Common myths about EME – Busted!

Bust eight common myths about Electromagnetic Energy (EME) in Australia.

There is a lot of misinformation about EME circulating at the moment.

To help you separate fact from fiction, we’ve busted eight of the most common EME myths.

Myth 1 - EME from telecommunications can cause you harm

The EME emitted from telecommunications services is often referred to as radiofrequency EME (RF EME) due to the spectrum bands that are used. RF EME from telecommunications sits at the lower end of the electromagnetic spectrum. This type of RM EME is used in many different radio communication and telecommunication services, including broadcasting and mobile phone networks. In Australia, Non-ionising radio waves found in telecommunications devices do not cause harm because they are regulated to operate within the safety limits as defined by the ARPANSA standard..

There are other forms of EME that require more caution such as Xrays and Gamma Rays. These are different to those used in telecommunications devices. They sit at the higher end of the electromagnetic spectrum and unlike RF EME they need to be used with caution.

Myth 2 - EME is only emitted by telecommunications devices

Many products, devices and systems in your home emit the same type of EME that’s used in telecommunications. Basically, anything that’s wireless like your TV, radio or laptop emits EME. It’s also emitted by natural sources like the sun and the earth’s atmosphere.

Myth 3 - We’ll be exposed to more EME once the 5G network is fully rolled out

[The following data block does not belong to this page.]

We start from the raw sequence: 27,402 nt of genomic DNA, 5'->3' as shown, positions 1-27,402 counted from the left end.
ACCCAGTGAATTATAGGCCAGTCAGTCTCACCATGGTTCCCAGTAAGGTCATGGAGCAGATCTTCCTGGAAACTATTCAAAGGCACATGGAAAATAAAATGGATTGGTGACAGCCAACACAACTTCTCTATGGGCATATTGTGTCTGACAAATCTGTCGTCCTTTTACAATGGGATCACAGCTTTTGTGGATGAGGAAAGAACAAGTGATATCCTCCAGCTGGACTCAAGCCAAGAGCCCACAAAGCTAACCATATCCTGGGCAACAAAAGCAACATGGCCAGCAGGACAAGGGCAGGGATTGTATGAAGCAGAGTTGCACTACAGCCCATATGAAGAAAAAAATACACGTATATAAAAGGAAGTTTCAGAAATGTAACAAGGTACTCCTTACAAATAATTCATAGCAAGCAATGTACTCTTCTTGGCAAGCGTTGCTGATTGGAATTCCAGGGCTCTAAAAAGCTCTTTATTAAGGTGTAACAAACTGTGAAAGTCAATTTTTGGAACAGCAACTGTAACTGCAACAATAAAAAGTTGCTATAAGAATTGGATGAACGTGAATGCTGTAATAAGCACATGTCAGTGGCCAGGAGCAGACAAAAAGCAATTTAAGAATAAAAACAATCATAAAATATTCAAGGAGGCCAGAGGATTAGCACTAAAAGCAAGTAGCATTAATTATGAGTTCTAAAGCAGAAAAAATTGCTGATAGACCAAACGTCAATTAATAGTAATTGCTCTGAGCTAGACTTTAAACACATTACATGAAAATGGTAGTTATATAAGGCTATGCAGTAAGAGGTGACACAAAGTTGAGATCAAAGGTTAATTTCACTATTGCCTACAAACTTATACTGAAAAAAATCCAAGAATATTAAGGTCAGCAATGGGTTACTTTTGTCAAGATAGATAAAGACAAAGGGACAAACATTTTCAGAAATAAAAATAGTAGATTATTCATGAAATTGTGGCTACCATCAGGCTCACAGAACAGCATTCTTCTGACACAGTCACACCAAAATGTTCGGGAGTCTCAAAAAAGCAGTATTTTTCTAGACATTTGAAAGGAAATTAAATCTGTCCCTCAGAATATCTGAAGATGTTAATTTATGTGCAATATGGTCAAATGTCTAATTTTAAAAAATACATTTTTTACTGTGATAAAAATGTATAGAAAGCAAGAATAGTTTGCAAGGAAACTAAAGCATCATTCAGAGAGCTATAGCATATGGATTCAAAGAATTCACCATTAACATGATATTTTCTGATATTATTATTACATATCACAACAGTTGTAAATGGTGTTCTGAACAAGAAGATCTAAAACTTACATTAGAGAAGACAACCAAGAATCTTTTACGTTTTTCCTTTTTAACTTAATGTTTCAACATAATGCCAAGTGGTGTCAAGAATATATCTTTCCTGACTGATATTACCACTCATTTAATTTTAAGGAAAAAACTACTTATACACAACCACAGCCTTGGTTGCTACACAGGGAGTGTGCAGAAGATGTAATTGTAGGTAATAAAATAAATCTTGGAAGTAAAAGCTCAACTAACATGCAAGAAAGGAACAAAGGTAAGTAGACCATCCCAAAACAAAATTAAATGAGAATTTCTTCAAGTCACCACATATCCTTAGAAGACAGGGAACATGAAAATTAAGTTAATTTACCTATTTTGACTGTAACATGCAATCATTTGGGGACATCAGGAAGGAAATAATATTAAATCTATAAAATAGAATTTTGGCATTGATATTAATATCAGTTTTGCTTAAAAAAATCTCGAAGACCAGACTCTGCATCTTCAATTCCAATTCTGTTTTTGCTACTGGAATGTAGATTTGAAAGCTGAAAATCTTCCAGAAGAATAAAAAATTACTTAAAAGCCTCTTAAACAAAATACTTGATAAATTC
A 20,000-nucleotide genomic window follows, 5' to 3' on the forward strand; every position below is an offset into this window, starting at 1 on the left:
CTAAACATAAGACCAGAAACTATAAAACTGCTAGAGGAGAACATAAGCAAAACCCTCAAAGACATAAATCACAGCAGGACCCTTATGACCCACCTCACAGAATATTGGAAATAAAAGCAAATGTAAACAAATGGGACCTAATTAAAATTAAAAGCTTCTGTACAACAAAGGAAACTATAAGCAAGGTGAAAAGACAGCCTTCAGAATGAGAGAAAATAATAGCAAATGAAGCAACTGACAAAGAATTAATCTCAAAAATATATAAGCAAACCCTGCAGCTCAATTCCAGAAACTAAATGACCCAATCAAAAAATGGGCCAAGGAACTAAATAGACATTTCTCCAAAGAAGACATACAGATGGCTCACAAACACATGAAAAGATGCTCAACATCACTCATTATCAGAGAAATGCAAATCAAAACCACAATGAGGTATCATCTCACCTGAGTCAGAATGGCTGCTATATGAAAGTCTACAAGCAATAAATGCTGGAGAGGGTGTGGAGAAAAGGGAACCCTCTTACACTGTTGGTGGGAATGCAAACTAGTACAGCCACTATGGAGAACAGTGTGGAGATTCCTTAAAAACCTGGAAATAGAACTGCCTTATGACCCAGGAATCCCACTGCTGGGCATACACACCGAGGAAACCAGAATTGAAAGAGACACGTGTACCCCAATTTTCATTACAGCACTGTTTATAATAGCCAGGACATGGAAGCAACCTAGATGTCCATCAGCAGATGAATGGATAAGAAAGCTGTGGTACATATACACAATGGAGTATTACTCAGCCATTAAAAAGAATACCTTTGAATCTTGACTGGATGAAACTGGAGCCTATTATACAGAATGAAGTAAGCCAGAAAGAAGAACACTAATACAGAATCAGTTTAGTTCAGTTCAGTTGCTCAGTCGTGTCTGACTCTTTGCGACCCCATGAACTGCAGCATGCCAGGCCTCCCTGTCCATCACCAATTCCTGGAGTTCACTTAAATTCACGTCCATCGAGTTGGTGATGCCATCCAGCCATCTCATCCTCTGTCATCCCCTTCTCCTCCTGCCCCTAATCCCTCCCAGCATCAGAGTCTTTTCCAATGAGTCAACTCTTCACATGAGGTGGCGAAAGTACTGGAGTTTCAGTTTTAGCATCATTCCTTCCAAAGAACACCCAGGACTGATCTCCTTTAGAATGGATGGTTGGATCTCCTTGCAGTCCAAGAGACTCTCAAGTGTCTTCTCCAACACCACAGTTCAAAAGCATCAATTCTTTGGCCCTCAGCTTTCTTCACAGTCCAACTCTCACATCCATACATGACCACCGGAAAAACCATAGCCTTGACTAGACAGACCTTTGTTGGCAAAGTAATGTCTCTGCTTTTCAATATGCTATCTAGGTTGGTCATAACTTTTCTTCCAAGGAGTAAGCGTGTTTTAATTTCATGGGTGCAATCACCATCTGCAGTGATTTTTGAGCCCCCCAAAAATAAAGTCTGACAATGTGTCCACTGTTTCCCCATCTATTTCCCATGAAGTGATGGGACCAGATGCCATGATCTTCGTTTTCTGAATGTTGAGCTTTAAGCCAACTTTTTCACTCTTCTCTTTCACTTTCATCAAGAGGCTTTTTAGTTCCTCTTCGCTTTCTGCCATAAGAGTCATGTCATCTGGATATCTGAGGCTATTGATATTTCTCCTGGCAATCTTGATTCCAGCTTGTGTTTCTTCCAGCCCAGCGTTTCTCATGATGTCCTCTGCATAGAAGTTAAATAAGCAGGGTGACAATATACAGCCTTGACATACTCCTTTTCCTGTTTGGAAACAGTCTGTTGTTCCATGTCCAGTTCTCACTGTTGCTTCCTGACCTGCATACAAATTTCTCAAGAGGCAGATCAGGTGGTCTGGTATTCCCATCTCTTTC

While the rollout of 5G can mean a greater density of telecommunications infrastructure will be deployed in our communities (often referred to as small cells), this does not mean we will be exposed to more EME from this equipment.

The levels of EME emissions from telecommunications devices and infrastructure must be below the levels applied in the standard for Maximum Exposure Levels of RF EME from 100 kHz to 300 GHz set by the Australian Radiation Protection and Nuclear Safety Agency (ARPANSA).

The standard is based on up-to-date, credible scientific research and the frequency range it covers provides protection for all current and anticipated frequencies for telecommunications, including 5G.

Small cells are also subject to the same regulations as other mobile phone base stations, devices and other telecommunications equipment. A recent study by the Australian Communications and Media Authority (ACMA) measuring EME exposure at small cell sites found average emissions at all sites were less than 1.5 per cent of the limit in the ARPANSA Standard. The majority of sites were under 1%.

Myth 4 - 5G is a new technology we don’t fully understand

The basic principle of wireless communication is simple and hasn’t changed in 100 years. 5G refers to the ‘fifth generation’ of mobile technology. It’s not a matter of reinventing the wheel. It uses the same principles and the same type of EME as previous generations – 4G, 3G, 2G and 1G.

5G currently runs on frequencies that are very similar to the 4G network. It will eventually move to higher frequencies, however, the intensity of the exposure is still well within what is considered safe.